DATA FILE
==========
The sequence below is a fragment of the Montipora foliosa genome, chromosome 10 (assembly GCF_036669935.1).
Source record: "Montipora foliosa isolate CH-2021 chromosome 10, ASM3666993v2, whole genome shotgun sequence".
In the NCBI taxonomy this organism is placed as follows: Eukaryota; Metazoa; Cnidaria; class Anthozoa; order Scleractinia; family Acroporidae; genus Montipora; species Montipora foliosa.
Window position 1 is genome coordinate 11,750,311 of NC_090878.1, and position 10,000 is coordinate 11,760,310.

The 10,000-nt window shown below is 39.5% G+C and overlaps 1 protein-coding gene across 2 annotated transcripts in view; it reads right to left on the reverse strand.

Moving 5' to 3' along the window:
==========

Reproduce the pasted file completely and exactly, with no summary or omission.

The sequence below is a fragment of the Montipora foliosa genome, chromosome 10 (assembly GCF_036669935.1).
Source record: "Montipora foliosa isolate CH-2021 chromosome 10, ASM3666993v2, whole genome shotgun sequence".
In the NCBI taxonomy this organism is placed as follows: Eukaryota; Metazoa; Cnidaria; class Anthozoa; order Scleractinia; family Acroporidae; genus Montipora; species Montipora foliosa.
Window position 1 is genome coordinate 11,750,311 of NC_090878.1, and position 10,000 is coordinate 11,760,310.

The 10,000-nt window shown below is 39.5% G+C and overlaps 1 protein-coding gene across 2 annotated transcripts in view; it reads right to left on the reverse strand.

Moving 5' to 3' along the window: